The Big Brush-Off (Jake & Laura, #4) Review
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For the first books in his Jake and Laura series, author Michael Murphy seamlessly blended fact and fiction into fun-filled historical mysteries. But in his latest mystery, The Big Brush-Off, the characters take a step back from the hustle and bustle of their busy lives, taking the series in an unexpected direction in the process.

The story finds detective turned mystery writer Jake Donovan fighting to keep his career alive. After throwing out his latest attempt at a Blackie Doyle novel, Jake’s editor gives him just one more chance: revive your character, or there won’t be a new contract. She blames Jake’s new wife, actress Laura Wilson, and their busy new Hollywood lifestyle, and she encourages him to take some time away. So when a former client comes to ask for his help, Jake retreats to a small Pennsylvania town to work on his novel—and maybe solve a 10-year-old case.

The Big Brush-Off finds two different literary series in transition. Jake’s recent distractions—marriage, Hollywood drama, and a couple of mysteries to solve—have kept him from concentrating on his beloved gumshoe, Blackie Doyle. He’s lost his focus and his passion, and he needs to step away from the activity and drama of his everyday life to rediscover his literary roots.

In much the same way, with the latest installment, Murphy’s Jake and Laura series has also taken an unexpected turn. Earlier books in the series have blended historical touches into the fictional mysteries, letting the characters mingle with old Hollywood celebrities and other historical figures—and that history/mystery mix gave the series its delightful personality.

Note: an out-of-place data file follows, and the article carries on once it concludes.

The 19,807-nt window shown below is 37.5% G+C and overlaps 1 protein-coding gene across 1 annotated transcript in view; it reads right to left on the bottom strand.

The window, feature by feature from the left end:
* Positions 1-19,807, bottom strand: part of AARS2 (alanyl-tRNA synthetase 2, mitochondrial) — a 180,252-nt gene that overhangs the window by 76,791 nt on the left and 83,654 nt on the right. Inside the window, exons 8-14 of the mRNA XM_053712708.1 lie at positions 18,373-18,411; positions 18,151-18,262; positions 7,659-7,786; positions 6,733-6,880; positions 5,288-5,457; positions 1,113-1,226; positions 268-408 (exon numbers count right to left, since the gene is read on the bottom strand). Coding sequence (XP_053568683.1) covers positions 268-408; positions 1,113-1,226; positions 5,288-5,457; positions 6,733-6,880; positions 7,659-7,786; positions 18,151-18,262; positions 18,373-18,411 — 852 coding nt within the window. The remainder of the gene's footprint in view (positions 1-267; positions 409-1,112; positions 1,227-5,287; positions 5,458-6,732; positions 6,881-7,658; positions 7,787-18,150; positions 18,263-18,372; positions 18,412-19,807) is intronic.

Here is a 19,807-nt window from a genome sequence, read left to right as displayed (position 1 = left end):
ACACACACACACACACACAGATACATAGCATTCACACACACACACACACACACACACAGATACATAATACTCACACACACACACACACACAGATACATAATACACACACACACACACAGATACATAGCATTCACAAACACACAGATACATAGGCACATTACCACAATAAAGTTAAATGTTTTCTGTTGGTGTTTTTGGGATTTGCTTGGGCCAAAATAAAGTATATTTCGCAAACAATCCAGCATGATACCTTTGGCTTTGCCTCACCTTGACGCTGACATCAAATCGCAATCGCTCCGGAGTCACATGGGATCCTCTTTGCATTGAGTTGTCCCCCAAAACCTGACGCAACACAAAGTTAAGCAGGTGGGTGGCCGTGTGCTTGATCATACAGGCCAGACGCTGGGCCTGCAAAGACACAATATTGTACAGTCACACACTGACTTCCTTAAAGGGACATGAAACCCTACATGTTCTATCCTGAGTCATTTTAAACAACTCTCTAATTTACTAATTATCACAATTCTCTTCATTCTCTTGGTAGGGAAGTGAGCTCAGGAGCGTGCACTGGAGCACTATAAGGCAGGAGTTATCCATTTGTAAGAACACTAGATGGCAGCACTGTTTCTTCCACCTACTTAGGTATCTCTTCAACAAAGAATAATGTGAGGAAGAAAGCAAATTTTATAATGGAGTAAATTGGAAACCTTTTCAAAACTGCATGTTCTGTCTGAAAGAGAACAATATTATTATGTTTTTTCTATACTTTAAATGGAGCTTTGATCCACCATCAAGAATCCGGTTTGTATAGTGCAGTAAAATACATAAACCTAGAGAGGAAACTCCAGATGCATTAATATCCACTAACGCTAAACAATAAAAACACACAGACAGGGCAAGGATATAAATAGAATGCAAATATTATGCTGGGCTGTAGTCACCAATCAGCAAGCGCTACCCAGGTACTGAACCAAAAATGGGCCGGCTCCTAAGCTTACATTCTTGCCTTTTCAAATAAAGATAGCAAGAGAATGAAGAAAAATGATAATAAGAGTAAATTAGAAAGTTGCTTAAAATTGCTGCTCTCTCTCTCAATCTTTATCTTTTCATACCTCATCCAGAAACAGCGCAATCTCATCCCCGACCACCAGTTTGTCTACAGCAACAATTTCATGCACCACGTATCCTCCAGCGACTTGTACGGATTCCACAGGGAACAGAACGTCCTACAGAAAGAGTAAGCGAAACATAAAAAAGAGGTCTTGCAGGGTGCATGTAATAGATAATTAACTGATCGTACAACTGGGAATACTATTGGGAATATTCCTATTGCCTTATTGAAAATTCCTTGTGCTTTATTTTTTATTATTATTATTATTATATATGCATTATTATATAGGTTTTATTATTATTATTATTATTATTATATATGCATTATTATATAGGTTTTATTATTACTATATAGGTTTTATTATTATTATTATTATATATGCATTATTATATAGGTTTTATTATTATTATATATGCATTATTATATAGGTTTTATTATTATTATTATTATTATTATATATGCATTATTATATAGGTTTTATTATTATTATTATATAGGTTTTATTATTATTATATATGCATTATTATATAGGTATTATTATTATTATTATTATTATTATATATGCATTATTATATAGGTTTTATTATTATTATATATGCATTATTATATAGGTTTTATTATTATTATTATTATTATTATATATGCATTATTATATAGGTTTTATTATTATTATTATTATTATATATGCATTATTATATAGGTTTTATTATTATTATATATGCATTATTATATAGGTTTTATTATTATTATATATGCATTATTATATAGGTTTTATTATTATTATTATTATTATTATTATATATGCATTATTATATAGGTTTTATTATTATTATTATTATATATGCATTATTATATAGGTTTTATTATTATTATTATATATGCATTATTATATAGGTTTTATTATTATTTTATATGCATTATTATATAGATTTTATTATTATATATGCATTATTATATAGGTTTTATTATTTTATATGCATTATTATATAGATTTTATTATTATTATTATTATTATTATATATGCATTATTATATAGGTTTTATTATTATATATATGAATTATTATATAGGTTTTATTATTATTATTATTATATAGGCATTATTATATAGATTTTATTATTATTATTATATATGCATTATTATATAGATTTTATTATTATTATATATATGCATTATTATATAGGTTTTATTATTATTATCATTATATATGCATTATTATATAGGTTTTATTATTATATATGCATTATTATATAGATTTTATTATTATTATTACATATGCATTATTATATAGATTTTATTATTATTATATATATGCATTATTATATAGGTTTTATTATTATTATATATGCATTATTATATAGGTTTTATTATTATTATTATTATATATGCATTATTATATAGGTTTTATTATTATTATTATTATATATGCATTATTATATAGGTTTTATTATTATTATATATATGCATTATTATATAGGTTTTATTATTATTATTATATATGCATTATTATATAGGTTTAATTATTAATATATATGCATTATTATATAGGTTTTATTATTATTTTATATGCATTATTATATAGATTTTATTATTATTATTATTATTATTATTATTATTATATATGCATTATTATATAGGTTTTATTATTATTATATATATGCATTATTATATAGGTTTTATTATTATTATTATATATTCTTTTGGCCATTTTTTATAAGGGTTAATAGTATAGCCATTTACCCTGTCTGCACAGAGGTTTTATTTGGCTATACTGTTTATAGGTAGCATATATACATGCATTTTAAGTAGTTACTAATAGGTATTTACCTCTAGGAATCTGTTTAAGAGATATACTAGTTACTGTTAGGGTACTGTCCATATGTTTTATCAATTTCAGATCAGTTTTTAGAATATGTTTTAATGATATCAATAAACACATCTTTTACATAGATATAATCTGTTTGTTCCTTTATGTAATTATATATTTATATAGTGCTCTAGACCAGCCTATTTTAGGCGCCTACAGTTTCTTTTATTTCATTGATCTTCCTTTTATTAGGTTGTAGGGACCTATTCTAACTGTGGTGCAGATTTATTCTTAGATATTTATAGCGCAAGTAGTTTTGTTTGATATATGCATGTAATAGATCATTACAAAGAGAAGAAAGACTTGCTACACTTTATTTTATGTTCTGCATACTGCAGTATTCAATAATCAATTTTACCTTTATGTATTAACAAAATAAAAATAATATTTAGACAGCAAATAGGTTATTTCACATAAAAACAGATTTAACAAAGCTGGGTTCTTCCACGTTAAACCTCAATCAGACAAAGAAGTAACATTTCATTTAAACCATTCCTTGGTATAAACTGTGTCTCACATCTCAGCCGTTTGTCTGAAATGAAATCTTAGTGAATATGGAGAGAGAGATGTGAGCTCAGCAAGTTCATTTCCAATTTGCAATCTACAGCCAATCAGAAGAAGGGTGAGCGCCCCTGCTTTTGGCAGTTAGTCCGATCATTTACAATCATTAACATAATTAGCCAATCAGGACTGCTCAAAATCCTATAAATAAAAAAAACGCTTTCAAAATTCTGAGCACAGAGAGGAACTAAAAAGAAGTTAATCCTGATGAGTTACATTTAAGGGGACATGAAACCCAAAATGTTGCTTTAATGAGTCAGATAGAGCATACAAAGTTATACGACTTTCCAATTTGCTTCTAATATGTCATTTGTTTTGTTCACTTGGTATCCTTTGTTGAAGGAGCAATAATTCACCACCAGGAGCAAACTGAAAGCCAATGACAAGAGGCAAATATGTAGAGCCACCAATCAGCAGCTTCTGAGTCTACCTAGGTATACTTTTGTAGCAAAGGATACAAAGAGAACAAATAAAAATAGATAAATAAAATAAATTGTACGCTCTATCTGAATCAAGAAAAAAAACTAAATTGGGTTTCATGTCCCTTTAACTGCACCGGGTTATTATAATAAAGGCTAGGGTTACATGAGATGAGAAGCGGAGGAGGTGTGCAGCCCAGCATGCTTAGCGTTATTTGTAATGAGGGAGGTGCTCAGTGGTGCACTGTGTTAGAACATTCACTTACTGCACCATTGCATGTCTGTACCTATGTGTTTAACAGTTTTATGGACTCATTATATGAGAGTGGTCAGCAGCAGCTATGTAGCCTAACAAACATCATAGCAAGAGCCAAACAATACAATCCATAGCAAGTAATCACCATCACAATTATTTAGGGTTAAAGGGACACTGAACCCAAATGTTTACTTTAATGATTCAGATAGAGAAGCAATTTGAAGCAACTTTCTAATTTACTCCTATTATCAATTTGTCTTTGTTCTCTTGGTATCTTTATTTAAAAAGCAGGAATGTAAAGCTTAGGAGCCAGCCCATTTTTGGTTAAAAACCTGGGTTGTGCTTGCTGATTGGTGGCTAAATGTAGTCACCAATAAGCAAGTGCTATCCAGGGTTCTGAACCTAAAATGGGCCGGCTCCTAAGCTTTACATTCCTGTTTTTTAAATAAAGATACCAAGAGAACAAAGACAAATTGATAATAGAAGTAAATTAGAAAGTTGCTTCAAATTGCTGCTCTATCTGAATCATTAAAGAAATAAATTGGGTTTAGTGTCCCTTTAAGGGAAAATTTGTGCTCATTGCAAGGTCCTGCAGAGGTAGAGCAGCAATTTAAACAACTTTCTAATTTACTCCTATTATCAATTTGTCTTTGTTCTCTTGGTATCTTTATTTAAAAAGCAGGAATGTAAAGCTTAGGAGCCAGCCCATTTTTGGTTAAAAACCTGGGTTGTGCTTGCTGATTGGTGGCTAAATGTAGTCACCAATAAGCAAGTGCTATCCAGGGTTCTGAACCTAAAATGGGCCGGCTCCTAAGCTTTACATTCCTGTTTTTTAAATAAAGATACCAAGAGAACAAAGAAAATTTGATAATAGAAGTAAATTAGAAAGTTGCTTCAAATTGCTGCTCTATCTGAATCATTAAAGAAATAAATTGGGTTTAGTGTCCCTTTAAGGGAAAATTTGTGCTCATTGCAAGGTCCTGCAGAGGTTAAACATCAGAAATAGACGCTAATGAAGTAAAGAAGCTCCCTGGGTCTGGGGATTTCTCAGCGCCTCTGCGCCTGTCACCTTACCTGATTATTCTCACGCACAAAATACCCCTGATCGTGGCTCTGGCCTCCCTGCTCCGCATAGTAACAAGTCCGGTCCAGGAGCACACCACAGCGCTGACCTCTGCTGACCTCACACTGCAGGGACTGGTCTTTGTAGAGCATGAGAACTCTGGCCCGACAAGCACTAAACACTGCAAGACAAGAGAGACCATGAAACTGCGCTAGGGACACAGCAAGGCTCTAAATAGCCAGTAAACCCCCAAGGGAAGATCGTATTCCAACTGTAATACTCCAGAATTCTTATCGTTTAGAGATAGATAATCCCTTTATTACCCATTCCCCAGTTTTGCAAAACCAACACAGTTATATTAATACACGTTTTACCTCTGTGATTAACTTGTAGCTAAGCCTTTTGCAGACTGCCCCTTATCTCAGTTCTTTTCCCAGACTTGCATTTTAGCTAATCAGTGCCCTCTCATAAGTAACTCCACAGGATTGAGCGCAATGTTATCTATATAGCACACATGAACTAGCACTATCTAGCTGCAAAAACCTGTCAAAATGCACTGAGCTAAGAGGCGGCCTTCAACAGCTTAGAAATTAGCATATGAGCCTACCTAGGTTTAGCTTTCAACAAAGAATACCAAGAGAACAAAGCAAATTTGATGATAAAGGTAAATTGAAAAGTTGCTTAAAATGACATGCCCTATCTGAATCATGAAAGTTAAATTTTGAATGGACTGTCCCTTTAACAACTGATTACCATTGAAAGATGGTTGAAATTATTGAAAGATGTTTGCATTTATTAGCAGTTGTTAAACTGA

This time around, however, the historical figures are nowhere to be found, and as Jake tries to get back to the basics and reconnect with his character, he and Laura spend their time among the residents of a small, close-knit community. The people of Hanover are intriguing in their own way, but this new approach is surprising—and it changes the tone of the novel. On one hand, it allows the main characters to take center stage. They work together to solve the latest mystery—and, once again, their differing approaches complement one another perfectly, with Laura’s people skills and acting abilities doing what Jake’s old-school detecting skills can’t.

Still, without the historical touches and well-known characters, The Big Brush-Off loses some of its edge. It simply doesn’t have the same appeal. Even the author seems a bit lost, occasionally repeating the same phrases while telling the story. Fortunately, this latest Jake and Laura Mystery still makes for an enjoyable light read—and, better yet, the book’s conclusion suggests that the series will get back on track with the next installment.

If you love the historical touches of Murphy’s mystery series, you’ll definitely feel like something’s missing here. But the light mystery and likable characters should still be enough to tide you over till the next installment.

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